Screening injecting drug users for sexually transmitted infections and blood borne viruses using street outreach and self collected sampling.
      ,
      • Buhrer-Skinner M.
      • Muller R.
      • Bialasiewicz S.
      • et al.
      The check is in the mail: Piloting a novel approach to Chlamydia trachomatis testing using self-collected, mailed specimen.
      ,
      • Buhrer-Skinner M.
      • Muller R.
      • Menon A.
      • Gordon R.
      Novel approach to an effective community-based chlamydia screening program within the routine operation of a primary healthcare service.
      ,
      • Cunningham W.E.
      • Sohler N.L.
      • Tobias C.
      • et al.
      Health services utilization for people with HIV infection: Comparison of a population targeted for outreach with the U.S. population in care.
      ,
      • Gaydos C.A.
      • Dwyer K.
      • Barnes M.
      • et al.
      Internet-based screening for Chlamydia trachomatis to reach non-clinic populations with mailed self-administered vaginal swabs.
      ,
      • Harper C.C.
      • Cheong M.
      • Rocca C.H.
      • et al.
      The effect of increased access to emergency contraception among young adolescents.
      ,
      • Hawkins K.
      • Ojakaa D.
      • Meshesha B.
      Review of the youth programme of the Family Guidance Association of Ethiopia.
      ,
      • Holtzman D.
      • Barry V.
      • Ouellet L.J.
      • et al.
      The influence of needle exchange programs on injection risk behaviors and infection with hepatitis C virus among young injection drug users in select cities in the United States, 1994–2004.
      ,
      • Jones H.E.
      • Altini L.
      • de Kock A.
      • et al.
      Home-based versus clinic-based self-sampling and testing for sexually transmitted infections in Gugulethu, South Africa: Randomised controlled trial.
      ,
      • Kipke M.D.
      • Unger J.B.
      • Palmer R.
      • et al.
      Drug-injecting street youth: A comparison of HIV-risk injection behaviors between needle exchange users and nonusers.
      ,
      • Lloyd K.
      • Gale E.
      Provision of emergency hormonal contraception through community pharmacies in a rural area.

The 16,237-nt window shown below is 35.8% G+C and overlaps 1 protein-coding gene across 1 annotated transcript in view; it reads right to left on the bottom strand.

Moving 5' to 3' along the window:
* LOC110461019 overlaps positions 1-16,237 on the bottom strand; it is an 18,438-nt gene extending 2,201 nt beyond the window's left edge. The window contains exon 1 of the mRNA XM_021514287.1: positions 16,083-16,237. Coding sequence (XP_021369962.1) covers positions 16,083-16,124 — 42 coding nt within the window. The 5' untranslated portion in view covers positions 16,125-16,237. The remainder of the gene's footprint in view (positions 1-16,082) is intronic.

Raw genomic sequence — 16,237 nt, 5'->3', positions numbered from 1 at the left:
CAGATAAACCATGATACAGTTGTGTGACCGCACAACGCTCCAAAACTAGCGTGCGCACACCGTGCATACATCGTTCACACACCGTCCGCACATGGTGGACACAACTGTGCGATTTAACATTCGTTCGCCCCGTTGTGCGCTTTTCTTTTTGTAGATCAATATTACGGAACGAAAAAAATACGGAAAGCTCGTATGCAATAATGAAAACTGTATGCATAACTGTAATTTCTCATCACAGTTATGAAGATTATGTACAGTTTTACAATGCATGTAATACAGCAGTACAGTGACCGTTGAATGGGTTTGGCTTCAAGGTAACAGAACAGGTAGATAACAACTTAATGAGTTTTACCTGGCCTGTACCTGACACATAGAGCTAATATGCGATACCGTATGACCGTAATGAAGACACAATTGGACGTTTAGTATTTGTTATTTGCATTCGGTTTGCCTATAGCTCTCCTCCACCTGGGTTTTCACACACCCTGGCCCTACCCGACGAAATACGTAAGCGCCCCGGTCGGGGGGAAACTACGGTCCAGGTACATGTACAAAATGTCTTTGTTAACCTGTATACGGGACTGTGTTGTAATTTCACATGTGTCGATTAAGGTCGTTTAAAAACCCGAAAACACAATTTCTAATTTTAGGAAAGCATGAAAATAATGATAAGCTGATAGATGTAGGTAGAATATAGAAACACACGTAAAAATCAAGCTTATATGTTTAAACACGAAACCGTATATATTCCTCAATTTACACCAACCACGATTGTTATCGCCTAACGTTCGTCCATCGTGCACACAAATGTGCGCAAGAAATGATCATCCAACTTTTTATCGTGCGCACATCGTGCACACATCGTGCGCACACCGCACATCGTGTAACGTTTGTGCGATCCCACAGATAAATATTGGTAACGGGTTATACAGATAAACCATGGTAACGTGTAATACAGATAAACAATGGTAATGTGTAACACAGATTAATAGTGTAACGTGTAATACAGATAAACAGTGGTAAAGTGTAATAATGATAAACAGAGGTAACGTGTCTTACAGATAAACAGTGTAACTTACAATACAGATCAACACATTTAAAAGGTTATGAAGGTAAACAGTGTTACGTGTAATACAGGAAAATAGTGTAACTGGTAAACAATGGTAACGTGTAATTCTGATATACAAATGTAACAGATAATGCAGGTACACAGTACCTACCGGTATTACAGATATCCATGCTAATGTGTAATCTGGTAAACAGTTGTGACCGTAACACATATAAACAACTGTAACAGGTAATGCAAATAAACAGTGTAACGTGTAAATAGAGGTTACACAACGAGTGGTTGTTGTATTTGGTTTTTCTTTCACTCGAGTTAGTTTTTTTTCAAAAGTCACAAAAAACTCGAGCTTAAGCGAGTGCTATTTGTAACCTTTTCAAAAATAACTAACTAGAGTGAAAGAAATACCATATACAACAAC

,
      • McDonnell D.D.
      • Levy V.
      • Morton T.J.
      Risk factors for chlamydia among young women in a Northern California juvenile detention facility: Implications for community intervention.
      ,
      • Morris S.R.
      • Bauer H.M.
      • Chartier M.
      • et al.
      Relative efficiency of chlamydia screening in non-clinical settings in two California counties.
      ,
      • Speizer I.S.
      • Kouwonou K.
      • Mullen S.
      • Vignikin E.
      Evaluation of the ATBEF Youth Centre in Lome, Togo.
      ,
      • Sturrock C.J.
      • Currie M.J.
      • Vally H.
      • et al.
      Community-based sexual health care works: A review of the ACT outreach program.
      ,
      • Willams T.
      • Mullen S.
      • Karim A.
      • et al.
      Evaluation of the African Youth Alliance Program in, Ghana, Tanzania, and Uganda: Impact on sexual and reproductive health behavior among young people.
      ]; 15 studies were excluded because none of this review's outcomes of interest were measured in those studies. Another three were excluded because the studies did not meet eligibility based on this review's age-of-subjects criteria. One of these also included school-based implementation for more than half of the study subjects; however, stratified data were not provided, so we were unable to select the non–school-related data of interest to this review. Another two examined outreach strategies, but recruitment into the study depended on and started with health facility access [
      • Harper C.C.
      • Cheong M.
      • Rocca C.H.
      • et al.
      The effect of increased access to emergency contraception among young adolescents.
      ,
      • Jones H.E.
      • Altini L.
      • de Kock A.
      • et al.
      Home-based versus clinic-based self-sampling and testing for sexually transmitted infections in Gugulethu, South Africa: Randomised controlled trial.
      ].
      Table 1Characteristics of excluded studies
      Author/title/publication year/countryAge (years)Study descriptionsReasons for exclusion
      • Bailey et al
      • The use of needle exchange by young injection drug users.
      • 2003
      • USA